Just a simple GIS assignment, georeferencing a 1927 map of Spokane County school districts and marking the abandoned schools.

Maps are incredibly useful tools for historians and the advent of digital mapping and the wide range of versatile software such as ArcGIS and new formats of maps made possible through the use of computers has created a new demand for a long tradition of historic mapping. 

The usage of Geographic Information Systems, or GIS, is fairly common in the modern environment. This is especially true around a major political election, as more data becomes available more detailed election maps by county, and by neighborhood are possible. It’s also possible to create visual comparisons between results of different election years to track the changes in voting habits of an area over time and these types of maps always catch people’s attention. This is one of the most visible uses of digital mapping and possibly one of the most recognizable examples to use when explaining what GIS is to someone who may have never heard the term. This example also demonstrates one of the dangers of digital mapping and that is that it’s really quite easy to use maps to lie or misconstrue data, there’s a whole book on the topic by Mark Monmonier. So it is important to always consider the techniques, creators’ goals, data used, and a few other factors when looking at digital maps. 

Always try to buy a copy from your local bookstore before searching on amazon.

There is quite a bit of work done with historic maps using GIS software. Historians are also using digital mapping techniques to create maps that answer historic questions. It’s possible to use GIS software to create intractable maps from digitized copies of historic maps. Maps made by the Sanborn Fire Insurance Company are a pretty good example of maps that are used often by historians that are being digitized and now georeferenced in ArcGIS and other such software as seen in this story map outlining the 1906  San Fransico fire

ESRI, the company that develops ArcGIS which is considered the standard for GIS software has a website for story maps, and there’s a section for digital humanities projects. Many of these types of maps track movement, like this interesting one showing pirate routes through the Caribbean. These maps are great educational tools for use in the classroom, as many state and federal education standards involve being able to read and understand maps in different ways. For example, WA state social studies standard for the fourth grade G1.4.1: Construct and use maps to explain the movement of peoples, would be one that would benefit from the use of story maps that show movement. It’s a demonstration of what the students should learn and be able to do by the end of the year, albeit at a higher level than a teacher likely wants to assign for that age.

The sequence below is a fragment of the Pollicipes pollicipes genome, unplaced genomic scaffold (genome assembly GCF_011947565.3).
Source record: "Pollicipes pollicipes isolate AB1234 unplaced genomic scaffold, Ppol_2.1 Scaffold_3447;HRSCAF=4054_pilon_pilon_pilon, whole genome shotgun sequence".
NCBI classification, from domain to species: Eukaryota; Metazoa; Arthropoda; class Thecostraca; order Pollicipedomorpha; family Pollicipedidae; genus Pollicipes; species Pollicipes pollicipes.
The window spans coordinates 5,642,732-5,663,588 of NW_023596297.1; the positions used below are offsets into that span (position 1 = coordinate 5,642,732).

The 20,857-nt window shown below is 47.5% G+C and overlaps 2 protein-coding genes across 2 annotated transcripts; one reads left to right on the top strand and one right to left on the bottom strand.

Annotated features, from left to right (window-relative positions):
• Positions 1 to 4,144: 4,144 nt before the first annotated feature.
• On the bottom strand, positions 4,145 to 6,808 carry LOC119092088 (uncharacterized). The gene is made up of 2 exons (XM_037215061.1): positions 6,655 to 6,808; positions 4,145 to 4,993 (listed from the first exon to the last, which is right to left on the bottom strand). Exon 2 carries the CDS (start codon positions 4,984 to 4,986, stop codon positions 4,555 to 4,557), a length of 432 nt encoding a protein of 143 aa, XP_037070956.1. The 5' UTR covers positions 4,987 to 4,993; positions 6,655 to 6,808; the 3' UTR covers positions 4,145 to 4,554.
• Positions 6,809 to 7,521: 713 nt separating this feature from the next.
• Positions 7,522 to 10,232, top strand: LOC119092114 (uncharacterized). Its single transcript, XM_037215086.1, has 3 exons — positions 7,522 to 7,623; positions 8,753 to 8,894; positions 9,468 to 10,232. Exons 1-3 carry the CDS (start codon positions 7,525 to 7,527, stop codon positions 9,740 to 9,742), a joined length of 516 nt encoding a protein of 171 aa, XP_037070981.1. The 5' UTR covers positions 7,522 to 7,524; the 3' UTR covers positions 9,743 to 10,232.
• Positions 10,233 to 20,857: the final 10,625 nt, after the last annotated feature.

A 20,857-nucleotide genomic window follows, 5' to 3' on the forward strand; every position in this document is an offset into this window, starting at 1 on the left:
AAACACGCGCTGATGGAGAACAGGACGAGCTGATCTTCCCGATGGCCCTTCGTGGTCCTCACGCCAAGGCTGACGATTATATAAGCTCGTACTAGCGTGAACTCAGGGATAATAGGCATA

There’s a number of interesting projects on the ESRI website, under the arts and culture section I found this project, mapping mine tunnels and this one is a great example of a different type of digital mapping than what most people likely imagine when they hear the word “map.” There’s a number of different ways to utilize digital mapping to answer historic questions, and sometimes it’s more about using maps to show data. A project done by Dr. Sean Fraga who studies the history of the American Northwest utilized GIS to help visualize the data he found in a nineteenth-century customs ledger. The project shows different trade ports connected to the pacific northwest and how often ships either originated from there or had the port as their destination, and the changes of these numbers over several years can be seen by shifts in the size of symbols on the ports. It’s rather fascinating to watch the animated versions of the map change. The project also made the datasets publicly available so other people interested in the research could create separate maps with a bit of work.

A GIS professor at Eastern Washington University used to show his undergraduate classes a map that showed what was visible from atop the church at the Battle of Gettysburg and explained that during the battle Robert E Lee supposedly stood atop that building and watched his troop’s final push. For decades historians wondered why Lee would do nothing from that vantage point if he could see that his forces were about to march right into a terrible situation. Dr. Anne Kelly Knowles who studies the use of historical GIS created the map that was being shown to students and it showed that Lee couldn’t actually see what was happening. 

Digital mapping is invaluable for its ability to capture public interest, and allowing for new forms of research and presentation. It’s a skill set that takes time to develop, and while there are caveats that I didn’t really discuss like accessibility issues food lower class schools, the usage of colors potentially being an issue for colorblind map readers, and the cost of some of the software, it is still something that anyone interested in the digital humanities should be aware of.